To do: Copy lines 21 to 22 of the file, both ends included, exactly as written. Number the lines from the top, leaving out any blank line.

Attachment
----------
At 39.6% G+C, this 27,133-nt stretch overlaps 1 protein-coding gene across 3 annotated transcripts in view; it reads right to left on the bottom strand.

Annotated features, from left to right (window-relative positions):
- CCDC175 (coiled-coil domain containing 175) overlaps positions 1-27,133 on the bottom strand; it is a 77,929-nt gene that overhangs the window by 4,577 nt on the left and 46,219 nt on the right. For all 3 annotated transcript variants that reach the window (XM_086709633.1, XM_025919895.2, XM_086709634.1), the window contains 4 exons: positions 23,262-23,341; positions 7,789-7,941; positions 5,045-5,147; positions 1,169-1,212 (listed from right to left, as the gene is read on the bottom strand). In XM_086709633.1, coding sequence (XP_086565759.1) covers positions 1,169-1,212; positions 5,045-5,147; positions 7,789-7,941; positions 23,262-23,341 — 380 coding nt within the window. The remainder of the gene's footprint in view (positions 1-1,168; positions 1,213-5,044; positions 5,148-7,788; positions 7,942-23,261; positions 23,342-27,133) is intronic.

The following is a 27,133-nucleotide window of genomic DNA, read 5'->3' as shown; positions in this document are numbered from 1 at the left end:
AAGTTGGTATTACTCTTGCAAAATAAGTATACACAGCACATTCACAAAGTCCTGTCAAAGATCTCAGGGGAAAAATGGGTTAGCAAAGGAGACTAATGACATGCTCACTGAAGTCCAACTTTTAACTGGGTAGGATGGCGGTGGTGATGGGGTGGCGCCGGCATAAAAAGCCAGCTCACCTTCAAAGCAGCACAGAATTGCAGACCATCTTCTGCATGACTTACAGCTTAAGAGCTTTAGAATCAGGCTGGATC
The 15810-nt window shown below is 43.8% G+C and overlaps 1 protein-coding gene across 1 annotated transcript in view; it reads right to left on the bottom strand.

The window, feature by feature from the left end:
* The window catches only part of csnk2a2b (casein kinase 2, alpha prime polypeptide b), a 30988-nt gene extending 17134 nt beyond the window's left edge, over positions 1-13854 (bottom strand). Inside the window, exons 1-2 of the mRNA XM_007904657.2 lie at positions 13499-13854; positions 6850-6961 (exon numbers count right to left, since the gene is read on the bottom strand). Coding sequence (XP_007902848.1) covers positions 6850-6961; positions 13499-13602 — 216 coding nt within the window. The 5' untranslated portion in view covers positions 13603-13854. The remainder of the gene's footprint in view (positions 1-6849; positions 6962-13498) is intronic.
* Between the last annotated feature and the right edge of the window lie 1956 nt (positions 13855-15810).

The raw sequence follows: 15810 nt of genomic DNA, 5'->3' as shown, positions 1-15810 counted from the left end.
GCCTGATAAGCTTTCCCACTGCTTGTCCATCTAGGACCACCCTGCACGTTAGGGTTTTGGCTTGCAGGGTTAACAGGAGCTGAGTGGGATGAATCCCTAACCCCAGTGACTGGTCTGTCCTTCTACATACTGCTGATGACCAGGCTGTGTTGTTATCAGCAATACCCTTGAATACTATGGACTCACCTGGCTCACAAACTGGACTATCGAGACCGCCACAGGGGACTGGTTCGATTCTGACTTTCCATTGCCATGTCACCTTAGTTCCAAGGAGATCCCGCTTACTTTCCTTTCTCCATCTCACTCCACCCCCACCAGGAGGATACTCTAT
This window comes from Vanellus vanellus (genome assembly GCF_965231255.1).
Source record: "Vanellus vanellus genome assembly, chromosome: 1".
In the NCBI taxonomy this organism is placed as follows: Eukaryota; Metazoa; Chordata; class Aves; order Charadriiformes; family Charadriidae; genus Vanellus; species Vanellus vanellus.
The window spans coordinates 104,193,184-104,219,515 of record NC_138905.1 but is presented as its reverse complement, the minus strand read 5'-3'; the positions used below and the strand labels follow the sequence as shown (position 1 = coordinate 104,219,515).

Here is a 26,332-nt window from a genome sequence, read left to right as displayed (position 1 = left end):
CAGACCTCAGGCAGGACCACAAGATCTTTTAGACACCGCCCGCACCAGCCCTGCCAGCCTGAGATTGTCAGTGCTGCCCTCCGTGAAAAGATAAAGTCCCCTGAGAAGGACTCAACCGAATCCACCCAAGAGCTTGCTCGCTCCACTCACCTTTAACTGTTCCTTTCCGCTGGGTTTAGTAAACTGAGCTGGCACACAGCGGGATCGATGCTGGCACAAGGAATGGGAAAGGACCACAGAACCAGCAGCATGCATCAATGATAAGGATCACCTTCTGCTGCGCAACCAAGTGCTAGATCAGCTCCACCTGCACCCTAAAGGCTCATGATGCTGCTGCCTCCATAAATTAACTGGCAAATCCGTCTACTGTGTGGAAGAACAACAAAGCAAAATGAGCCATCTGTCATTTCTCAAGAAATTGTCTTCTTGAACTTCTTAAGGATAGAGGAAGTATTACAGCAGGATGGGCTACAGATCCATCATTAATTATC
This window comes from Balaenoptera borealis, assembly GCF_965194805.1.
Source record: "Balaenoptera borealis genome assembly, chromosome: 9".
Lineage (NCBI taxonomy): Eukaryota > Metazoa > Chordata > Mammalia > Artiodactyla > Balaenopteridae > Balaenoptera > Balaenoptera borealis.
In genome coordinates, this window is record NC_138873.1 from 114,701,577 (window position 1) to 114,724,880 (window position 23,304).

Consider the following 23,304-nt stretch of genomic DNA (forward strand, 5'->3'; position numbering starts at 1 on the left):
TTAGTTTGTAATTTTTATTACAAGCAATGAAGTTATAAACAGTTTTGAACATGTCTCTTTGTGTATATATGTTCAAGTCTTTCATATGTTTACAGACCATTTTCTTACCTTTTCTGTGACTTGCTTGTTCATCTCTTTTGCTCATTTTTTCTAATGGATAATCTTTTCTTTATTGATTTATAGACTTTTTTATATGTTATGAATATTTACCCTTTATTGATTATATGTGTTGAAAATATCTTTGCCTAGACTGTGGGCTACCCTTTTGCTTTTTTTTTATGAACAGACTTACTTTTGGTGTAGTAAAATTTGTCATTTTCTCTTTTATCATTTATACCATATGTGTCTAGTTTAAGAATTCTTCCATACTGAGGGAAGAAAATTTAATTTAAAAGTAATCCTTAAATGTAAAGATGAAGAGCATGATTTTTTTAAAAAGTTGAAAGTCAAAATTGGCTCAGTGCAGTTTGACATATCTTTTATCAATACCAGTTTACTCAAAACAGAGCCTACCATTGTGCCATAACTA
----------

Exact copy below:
In genome coordinates, this window is record NC_138873.1 from 114,701,577 (window position 1) to 114,724,880 (window position 23,304).

Consider the following 23,304-nt stretch of genomic DNA (forward strand, 5'->3'; position numbering starts at 1 on the left):